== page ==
2020 Playoffs | West finals: (1) Lakers vs. (3) Nuggets

Lakers overpower Nuggets in West finals opener

Davis dominates with 37 points; Jokic runs into early foul trouble; Howard shines in return to rotation

Too big, too physical, too experienced, too talented and too much.

The Denver Nuggets heard this before, of course, when they lost the previous series opener by 23 points to the other LA team less than two weeks ago — and lived to tell. Well, if the Western Conference finals remains on course after a dominant opener Friday night by the Los Angeles Lakers, then LeBron James and Anthony Davis (and Dwight Howard?) will flex their way to the NBA Finals.

The Lakers used size to overpower the Nuggets, rolling up 32 free throw attempts in the first half of the 126-114 victory. They also got Nikola Jokic into early constant foul trouble, which is why all suspense turned to vapor by midway through the third quarter.

“We want to be the most physical team on the floor every time we take the floor no matter what team we’re playing,” said Lakers coach Frank Vogel. “I was happy where that was at tonight. We built a plan to give us the flexibility to play against small teams with Anthony at the five or going big with our two centers.”

Forced to deal with Howard and Davis, Jokic was simply outnumbered and couldn’t elevate his team as LeBron did his. But that was the Lakers’ plan, not only from the start of this series, but last summer when they added Howard to compliment the LeBron-AD nucleus. Loading up on height was done with an eye toward the postseason, just in case the Lakers saw Jokic along the way. They just didn’t anticipate seeing him here in the West finals — but no need to pile on the Clippers any further.

​We have to do something different with him. It was too easy. He did not feel us.

— Nuggets coach Mike Malone on Anthony Davis

Howard was a wandering and unwanted soul for much of last summer when he was unceremoniously cut loose by the Wizards, his fourth team in four years. His career, while headed toward Springfield and the Hall of Fame someday, had taken a wicked detour, caused by a back injury — he would require surgery for it — and a poor locker room image.

The Lakers signed him on the cheap, on a non-guaranteed deal at that. It was a harsh reflection of where Howard stood around the league, an embarrassing plight for an eight-time All-Star and former three-time Defensive Player of the Year.

A year later, the Lakers and Howard are looking wiser right now for choosing each other. He was clearly the X-factor for Los Angeles in Game 1 against Denver after playing sparingly in the previous series against the small-ball Houston Rockets. He targeted Jokic almost immediately after checking into the game, baiting the Nuggets star into costly fouls that sent Denver’s All-Star to the bench for much of the second quarter. Meanwhile, Howard also made himself a presence offensively by catching lob passes from LeBron and Rajon Rondo for easy buckets.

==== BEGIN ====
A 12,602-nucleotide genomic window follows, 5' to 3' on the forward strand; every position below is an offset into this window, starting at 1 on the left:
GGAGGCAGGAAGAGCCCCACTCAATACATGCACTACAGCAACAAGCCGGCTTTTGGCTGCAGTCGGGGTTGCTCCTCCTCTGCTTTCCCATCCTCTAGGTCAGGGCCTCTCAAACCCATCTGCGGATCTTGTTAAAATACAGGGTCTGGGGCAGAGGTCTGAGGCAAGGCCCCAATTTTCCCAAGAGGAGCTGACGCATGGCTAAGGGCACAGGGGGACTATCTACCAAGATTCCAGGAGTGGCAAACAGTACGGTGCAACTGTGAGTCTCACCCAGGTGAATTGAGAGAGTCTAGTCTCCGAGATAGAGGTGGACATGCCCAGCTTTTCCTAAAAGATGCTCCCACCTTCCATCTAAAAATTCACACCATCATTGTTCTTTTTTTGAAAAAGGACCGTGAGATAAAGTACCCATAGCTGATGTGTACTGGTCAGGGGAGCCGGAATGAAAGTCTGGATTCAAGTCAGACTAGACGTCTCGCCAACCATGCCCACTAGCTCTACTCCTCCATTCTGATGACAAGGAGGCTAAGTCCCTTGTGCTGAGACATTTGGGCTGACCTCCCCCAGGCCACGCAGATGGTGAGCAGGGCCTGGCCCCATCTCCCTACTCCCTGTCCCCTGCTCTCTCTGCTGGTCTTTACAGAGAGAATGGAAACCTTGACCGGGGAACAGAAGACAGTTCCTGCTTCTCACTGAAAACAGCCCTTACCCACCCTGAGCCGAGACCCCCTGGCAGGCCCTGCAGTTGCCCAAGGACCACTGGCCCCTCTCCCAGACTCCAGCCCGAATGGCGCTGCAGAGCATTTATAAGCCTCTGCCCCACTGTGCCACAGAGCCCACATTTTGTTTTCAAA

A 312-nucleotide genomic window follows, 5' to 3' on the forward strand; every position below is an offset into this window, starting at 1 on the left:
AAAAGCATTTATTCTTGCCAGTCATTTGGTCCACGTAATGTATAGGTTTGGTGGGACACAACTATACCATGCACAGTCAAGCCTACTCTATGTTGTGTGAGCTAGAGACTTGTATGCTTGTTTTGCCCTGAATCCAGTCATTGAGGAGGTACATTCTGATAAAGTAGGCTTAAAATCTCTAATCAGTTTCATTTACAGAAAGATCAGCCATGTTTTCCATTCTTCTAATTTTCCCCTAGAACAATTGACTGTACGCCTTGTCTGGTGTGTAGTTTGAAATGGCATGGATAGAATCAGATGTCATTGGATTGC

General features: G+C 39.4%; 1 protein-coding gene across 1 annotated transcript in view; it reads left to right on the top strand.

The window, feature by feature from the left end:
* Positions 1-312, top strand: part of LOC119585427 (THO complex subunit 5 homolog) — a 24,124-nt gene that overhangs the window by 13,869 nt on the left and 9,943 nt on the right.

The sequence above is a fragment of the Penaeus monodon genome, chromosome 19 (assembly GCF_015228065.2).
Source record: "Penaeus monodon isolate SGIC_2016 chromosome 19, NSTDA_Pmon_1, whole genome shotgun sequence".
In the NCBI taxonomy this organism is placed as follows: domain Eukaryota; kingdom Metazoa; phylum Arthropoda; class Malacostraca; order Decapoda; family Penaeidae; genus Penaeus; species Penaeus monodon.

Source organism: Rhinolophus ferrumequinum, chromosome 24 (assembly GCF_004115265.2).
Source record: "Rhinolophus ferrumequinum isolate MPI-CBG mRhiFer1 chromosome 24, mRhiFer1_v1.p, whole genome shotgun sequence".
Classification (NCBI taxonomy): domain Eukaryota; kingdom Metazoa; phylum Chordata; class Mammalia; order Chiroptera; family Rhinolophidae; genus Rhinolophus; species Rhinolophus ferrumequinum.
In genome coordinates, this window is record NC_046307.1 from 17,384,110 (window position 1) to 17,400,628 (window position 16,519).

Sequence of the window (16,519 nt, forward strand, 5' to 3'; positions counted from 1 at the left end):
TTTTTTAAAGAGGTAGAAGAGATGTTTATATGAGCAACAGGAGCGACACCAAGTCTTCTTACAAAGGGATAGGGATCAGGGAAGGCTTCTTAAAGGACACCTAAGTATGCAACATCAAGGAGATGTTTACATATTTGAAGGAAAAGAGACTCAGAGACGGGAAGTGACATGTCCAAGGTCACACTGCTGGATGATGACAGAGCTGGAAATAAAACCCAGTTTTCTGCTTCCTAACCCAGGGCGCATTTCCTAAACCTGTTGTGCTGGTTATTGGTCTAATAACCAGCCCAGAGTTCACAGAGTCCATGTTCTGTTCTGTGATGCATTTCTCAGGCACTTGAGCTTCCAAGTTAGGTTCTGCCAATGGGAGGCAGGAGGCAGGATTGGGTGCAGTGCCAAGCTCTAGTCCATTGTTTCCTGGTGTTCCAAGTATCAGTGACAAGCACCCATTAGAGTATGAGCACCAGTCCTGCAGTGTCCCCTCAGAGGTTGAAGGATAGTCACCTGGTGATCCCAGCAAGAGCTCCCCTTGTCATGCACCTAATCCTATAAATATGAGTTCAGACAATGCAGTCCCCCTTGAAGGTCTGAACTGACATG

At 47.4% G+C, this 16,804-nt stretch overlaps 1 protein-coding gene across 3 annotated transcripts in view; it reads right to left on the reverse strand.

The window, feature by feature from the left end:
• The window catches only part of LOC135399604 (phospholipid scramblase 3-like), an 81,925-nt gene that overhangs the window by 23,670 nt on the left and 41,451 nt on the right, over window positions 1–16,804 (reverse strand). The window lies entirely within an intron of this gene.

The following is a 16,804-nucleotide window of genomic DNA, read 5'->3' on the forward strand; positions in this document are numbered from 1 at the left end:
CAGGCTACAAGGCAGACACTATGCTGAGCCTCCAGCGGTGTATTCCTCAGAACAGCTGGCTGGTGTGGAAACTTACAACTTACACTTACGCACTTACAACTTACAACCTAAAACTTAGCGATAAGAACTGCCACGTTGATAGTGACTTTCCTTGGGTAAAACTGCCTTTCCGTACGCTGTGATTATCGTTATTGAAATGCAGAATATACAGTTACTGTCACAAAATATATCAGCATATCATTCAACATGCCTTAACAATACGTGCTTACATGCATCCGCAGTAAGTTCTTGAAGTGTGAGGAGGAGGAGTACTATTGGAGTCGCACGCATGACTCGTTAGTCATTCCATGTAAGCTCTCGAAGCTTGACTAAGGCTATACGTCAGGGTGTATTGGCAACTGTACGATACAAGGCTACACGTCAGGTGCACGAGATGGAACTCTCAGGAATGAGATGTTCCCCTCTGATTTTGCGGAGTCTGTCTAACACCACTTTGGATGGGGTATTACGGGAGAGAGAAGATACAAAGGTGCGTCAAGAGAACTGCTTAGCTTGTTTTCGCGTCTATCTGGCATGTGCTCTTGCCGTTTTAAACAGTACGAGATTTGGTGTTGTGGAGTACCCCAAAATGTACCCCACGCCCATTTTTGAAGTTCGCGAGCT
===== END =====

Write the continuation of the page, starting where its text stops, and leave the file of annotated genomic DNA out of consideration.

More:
As a reward, Howard started the second half over JaVale McGee, and within minutes, the game was essentially over. Howard finished with 13 points in 16 minutes. You could argue that, at one stretch, Howard was the second-best big man on the floor after Davis and ahead of Jokic. The Lakers can’t lose in that situation.

“I liked his energy,” Vogel said. “Dwight has a physical presence and this is going to be a physical series.”

As for Davis, he punished the Nuggets repeatedly and especially thrived with Jokic sitting with foul trouble. Because Davis is such a tough assignment given his shooting range and ability to score around the rim, Jokic is more vulnerable to fouls against the Lakers than in the previous two rounds when he faced Rudy Gobert and Ivica Zubac, a pair of centers who aren’t primary scoring options. Basically, Jokic must expend energy at both ends of the floor because of Davis.

“We have to do something different with him,” Nuggets coach Mike Malone said of Davis. “It was too easy. He did not feel us.”

Davis finished with 37 points and 10 rebounds, while LeBron added 15 mainly because he wasn’t needed; he also added 12 assists.

“We followed the game plan, try not to foul, trust our game plan and what we’ve been doing throughout this whole year,” said LeBron. “We got a lot of length out there. Having that type of size and athleticism gives us an advantage.”

The Nuggets are perplexed, not only over the Lakers’ size, but their own penchant for collecting fouls. The Lakers shot 24 free throws in the second quarter alone, and Malone was anxious to see the video replay of a majority of those foul calls.

Regardless, he added: “We have to be a little bit smarter. We didn’t guard anybody. We’re not going to beat that team by putting them on the foul line 37 times. It was an extreme advantage for the Lakers in that first half. We can learn from our losses and see what we can do better to give ourselves a chance to win.”

The Lakers were taking no special satisfaction in capturing an opening victory against a Denver team that rallied from a pair of 3-1 deficits to reach this point. If anything, most of the postgame emotion was generated by LeBron over getting what he thought was a lack of respect in the MVP voting; he finished second to Giannis Antetokounmpo. If that becomes a battle cry for LeBron for the rest of this series, then it’s one more worry for the Nuggets.

“This is a historic type of resilient team,” Vogel said. “We got to make sure we put our foot on the gas.”

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Shaun Powell has covered the NBA for more than 25 years. You can e-mail him here, find his archive here and follow him on Twitter .

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